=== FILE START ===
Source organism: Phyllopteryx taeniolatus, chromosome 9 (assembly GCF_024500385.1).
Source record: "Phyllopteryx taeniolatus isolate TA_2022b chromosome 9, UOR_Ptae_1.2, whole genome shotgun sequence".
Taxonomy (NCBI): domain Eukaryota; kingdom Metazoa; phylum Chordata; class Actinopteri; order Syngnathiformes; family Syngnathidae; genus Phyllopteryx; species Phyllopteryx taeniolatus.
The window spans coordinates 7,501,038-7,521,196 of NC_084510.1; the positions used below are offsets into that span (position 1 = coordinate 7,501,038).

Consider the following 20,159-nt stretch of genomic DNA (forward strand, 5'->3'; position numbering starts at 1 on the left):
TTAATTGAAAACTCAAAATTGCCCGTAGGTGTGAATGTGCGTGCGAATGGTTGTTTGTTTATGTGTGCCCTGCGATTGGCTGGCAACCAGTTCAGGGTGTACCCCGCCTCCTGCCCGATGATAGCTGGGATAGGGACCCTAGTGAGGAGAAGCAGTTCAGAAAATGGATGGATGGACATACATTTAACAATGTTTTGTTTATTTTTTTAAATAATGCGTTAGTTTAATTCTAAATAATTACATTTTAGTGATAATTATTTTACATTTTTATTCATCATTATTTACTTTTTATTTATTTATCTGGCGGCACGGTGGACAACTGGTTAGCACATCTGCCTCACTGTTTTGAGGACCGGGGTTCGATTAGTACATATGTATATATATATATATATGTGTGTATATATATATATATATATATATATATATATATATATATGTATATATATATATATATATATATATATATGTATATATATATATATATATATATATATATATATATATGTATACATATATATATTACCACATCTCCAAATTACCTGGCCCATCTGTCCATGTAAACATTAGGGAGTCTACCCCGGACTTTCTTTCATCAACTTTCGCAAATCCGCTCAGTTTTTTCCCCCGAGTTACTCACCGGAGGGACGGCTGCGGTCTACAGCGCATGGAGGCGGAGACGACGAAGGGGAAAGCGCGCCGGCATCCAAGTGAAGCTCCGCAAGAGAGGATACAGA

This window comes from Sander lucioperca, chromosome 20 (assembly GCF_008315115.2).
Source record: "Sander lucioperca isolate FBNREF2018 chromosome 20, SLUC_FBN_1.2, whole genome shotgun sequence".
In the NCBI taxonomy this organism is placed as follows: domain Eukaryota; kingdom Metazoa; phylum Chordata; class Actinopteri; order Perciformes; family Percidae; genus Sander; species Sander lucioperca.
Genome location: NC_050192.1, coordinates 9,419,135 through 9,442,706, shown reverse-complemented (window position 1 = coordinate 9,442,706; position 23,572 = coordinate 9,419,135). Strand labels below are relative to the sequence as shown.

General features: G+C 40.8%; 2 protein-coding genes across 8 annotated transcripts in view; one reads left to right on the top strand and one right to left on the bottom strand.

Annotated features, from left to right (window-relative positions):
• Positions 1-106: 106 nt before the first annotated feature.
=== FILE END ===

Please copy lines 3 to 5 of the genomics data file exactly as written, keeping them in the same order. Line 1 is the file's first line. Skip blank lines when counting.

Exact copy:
Taxonomy (NCBI): domain Eukaryota; kingdom Metazoa; phylum Chordata; class Actinopteri; order Syngnathiformes; family Syngnathidae; genus Phyllopteryx; species Phyllopteryx taeniolatus.
The window spans coordinates 7,501,038-7,521,196 of NC_084510.1; the positions used below are offsets into that span (position 1 = coordinate 7,501,038).

Consider the following 20,159-nt stretch of genomic DNA (forward strand, 5'->3'; position numbering starts at 1 on the left):